West Virginia Race Sees A Perot-Style Campaign
State Senator Pritt is a reluctant write-in candidate for governor
BY all traditional measures, the West Virginia race for governor is a two-man affair between a Democratic and a Republican millionaire.
Then there's Charlotte Pritt.
She has no political backing from state organizations, no campaign money. Ever since losing the Democratic gubernatorial primary, Ms. Pritt, a state senator, hasn't even run for the post. Yet her supporters have created for her a Ross Perot-style write-in campaign for governor.
Unlike the one-time presidential candidate, Pritt is no billionaire, has held elective office, and holds staunchly liberal views. Like him, she appeals to an alienated electorate.
"It does represent a significant movement in West Virginia of people who are kind of fed up with politics as usual," says Allan Hammock, chairman of the political science department at West Virginia University.
"There are a large number of people who are disaffected with the political process. They feel that there's an alien force that's taken over the whole political process," adds secretary of state Ken Hechler.
Frank Young is one of the disaffected. A registered Republican who lost two races for the state legislature, he now serves as treasurer for the Write-In Pritt Campaign.
"We in West Virginia as a whole have been exploited by energy and land-holding companies for 100 years," he says. "There are those of us, including Charlotte Pritt, who think there's more to life than taking the crumbs of prosperity that dribble off the sides of coal trucks."
Pritt has won awards for her work on labor, environmental, women's, and disabled people's issues. She was drafted for the governor's race a year ago at an environmental conference she did not attend.
"They had to drag me kicking and screaming into this race. I'm a poet, not a politician," she says. She is working on a doctorate at Ohio University.
She ran, however, in the state Democratic primary, getting 35 percent of the vote in a three-way race. Gov. Gaston Caperton won with 43 percent.
Now Pritt supporters, who have already set up the write-in campaign, are urging her to run as a write-in candidate in the general election. She has gone back and forth on the issue, but it sounds as though she will endorse those efforts. "I feel I represent people who have no choice anywhere else," she says.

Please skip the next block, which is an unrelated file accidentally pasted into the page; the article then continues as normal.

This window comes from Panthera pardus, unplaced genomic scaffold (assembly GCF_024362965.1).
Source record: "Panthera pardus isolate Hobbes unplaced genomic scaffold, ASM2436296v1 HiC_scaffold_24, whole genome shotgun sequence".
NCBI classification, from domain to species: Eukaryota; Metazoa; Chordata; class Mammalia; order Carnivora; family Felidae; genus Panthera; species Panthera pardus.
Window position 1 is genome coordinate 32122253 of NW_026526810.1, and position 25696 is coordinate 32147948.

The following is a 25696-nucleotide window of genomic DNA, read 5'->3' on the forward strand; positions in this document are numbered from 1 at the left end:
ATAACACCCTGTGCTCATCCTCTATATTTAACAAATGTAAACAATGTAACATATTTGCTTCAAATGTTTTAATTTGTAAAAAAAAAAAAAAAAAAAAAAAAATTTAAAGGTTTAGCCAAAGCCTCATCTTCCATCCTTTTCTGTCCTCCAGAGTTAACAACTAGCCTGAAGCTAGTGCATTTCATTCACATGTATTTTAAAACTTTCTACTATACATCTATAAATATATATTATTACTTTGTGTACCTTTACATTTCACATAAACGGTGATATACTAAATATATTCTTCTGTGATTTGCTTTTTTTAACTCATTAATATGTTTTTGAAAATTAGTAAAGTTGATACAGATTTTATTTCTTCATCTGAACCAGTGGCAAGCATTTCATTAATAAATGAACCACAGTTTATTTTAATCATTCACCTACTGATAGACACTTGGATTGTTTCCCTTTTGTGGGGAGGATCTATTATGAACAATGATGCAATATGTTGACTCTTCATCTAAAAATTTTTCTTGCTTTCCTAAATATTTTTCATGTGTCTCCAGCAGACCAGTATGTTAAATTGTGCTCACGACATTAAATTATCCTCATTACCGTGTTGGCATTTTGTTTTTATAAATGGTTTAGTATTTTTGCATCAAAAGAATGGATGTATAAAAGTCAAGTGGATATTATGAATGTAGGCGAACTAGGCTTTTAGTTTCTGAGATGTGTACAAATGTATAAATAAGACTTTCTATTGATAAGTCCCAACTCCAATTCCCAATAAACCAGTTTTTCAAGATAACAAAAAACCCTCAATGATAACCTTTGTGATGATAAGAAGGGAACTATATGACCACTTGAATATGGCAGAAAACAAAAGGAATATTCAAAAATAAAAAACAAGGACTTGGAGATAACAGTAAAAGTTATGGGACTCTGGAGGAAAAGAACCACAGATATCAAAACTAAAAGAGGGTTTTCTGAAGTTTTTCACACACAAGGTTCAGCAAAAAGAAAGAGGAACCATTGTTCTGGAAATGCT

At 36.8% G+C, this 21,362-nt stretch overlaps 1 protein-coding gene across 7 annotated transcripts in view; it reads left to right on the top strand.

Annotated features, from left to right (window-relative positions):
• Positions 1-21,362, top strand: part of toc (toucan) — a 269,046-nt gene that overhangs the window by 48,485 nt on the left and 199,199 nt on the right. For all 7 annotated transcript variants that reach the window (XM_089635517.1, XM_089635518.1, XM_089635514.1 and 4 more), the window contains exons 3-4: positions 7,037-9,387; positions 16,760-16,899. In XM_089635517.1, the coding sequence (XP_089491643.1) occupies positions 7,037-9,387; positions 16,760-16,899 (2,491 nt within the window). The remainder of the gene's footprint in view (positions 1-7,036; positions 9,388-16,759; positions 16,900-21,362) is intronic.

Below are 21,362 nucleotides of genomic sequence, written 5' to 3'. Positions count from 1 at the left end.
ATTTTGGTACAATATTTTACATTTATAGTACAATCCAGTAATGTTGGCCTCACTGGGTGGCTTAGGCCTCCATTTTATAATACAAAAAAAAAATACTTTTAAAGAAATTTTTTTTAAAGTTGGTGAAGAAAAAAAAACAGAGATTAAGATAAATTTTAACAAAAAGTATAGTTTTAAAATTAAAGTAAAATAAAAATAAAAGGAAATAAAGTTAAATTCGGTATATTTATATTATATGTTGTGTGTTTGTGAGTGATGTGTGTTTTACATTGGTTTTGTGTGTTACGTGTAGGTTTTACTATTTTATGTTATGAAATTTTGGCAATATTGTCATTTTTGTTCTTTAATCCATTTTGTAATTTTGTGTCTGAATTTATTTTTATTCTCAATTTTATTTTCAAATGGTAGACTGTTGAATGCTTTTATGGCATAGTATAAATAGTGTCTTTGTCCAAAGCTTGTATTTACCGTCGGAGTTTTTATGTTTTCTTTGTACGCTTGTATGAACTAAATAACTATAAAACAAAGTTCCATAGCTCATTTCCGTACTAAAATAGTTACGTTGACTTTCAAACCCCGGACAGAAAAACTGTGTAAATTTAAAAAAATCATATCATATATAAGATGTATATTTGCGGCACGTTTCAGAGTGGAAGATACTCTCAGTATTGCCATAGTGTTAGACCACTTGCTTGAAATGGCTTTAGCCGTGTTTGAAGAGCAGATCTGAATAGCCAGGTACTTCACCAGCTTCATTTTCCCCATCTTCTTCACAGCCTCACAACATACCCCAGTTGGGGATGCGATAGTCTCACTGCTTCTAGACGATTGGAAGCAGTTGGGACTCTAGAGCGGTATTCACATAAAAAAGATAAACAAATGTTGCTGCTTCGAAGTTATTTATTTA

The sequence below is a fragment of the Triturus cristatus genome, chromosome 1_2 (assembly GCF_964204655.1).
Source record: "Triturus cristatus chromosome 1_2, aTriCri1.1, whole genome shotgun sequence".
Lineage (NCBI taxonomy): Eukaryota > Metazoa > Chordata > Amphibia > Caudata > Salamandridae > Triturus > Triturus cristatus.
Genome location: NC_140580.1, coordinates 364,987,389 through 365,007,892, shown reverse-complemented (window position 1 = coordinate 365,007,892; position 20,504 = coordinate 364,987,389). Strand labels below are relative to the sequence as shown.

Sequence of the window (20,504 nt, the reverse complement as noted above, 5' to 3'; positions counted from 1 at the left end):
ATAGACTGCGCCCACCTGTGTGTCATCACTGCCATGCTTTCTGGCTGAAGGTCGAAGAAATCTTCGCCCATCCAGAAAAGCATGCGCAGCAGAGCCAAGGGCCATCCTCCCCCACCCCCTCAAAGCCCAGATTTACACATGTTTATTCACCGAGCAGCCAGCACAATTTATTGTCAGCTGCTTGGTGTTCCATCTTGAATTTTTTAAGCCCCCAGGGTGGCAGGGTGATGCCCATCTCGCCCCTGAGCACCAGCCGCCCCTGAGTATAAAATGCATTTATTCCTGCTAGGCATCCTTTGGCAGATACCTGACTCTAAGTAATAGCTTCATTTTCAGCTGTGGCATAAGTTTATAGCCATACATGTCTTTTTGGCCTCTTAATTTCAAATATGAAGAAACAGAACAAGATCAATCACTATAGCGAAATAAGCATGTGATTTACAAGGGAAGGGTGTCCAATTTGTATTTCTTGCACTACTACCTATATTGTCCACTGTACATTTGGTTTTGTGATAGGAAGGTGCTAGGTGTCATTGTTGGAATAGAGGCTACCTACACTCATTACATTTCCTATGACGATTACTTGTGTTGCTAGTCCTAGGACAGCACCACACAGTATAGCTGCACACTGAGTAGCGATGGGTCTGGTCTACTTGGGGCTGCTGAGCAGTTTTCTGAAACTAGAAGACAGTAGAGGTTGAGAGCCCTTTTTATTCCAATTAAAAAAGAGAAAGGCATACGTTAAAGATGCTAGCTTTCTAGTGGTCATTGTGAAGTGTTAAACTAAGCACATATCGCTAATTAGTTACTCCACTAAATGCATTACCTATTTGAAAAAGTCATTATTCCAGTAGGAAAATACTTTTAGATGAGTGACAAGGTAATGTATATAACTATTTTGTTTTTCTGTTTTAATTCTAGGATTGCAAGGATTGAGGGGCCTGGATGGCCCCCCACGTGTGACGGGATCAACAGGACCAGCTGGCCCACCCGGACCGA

It's highly unlikely she can win, however. Political observers say write-in campaigns are extremely difficult, especially in West Virginia. The campaign itself is loosely organized. Besides Mr. Young, who owns a garage and towing service, the write-in campaign is headed by a retired state trooper and a free-lance photographer. To reach their candidate, they leave messages on her answering machine.
In comparison, Governor Caperton's campaign is a well-oiled machine. On Monday morning he opened a campaign headquarters in downtown Beckley, W.Va., then visited a nearby black neighborhood and coal mine in his Winnebago. He dismisses the write-in campaign as irrelevant.
His Republican opponent, Agriculture Commissioner Cleve Benedict, is trying to woo Pritt's supporters. He calls himself the "practical alternative" to Caperton. Both he and Caperton are wealthy businessmen.
Caperton is expected to win reelection. Democrats outnumber Republicans 2-to-1. Caperton has steadied the state's fiscal situation, trimming the payroll of full-time state employees 3.5 percent and raising revenues 25 percent. Bond-rating agencies have moved the state's ranking up a notch after downgrading West Virginia twice in the 1980s. (Its long-term credit rating still ranks among the lowest five states.) Caperton has also boosted average teacher pay by some $6,000, moving the state from 49th to 35t h.
To do these things, Caperton made tough decisions early in his first term. He raised state taxes $400 million after running a no-new-taxes campaign. Before handing out teacher pay raises, he presided over West Virginia's first statewide teachers' strike.
Some voters are bitter about the tax increases. Mr. Benedict has made an issue of them, promising to cut in half the state's sales tax. He has yet to detail where the resulting $300 million in cuts would come.
Nevertheless, Caperton has mended fences with many statewide organizations. After sitting out the primary, the West Virginia Education Association endorsed him. So have several labor unions, even though Caperton opposes collective bargaining for public employees.
Last month, the West Virginia Poll showed Caperton leading Benedict 42 to 35 percent (with Pritt support uncounted, as she is not officially running.) But "we're awfully early in the campaign," says Troy Stewart, a political science professor at Marshall University in Huntington, W.Va.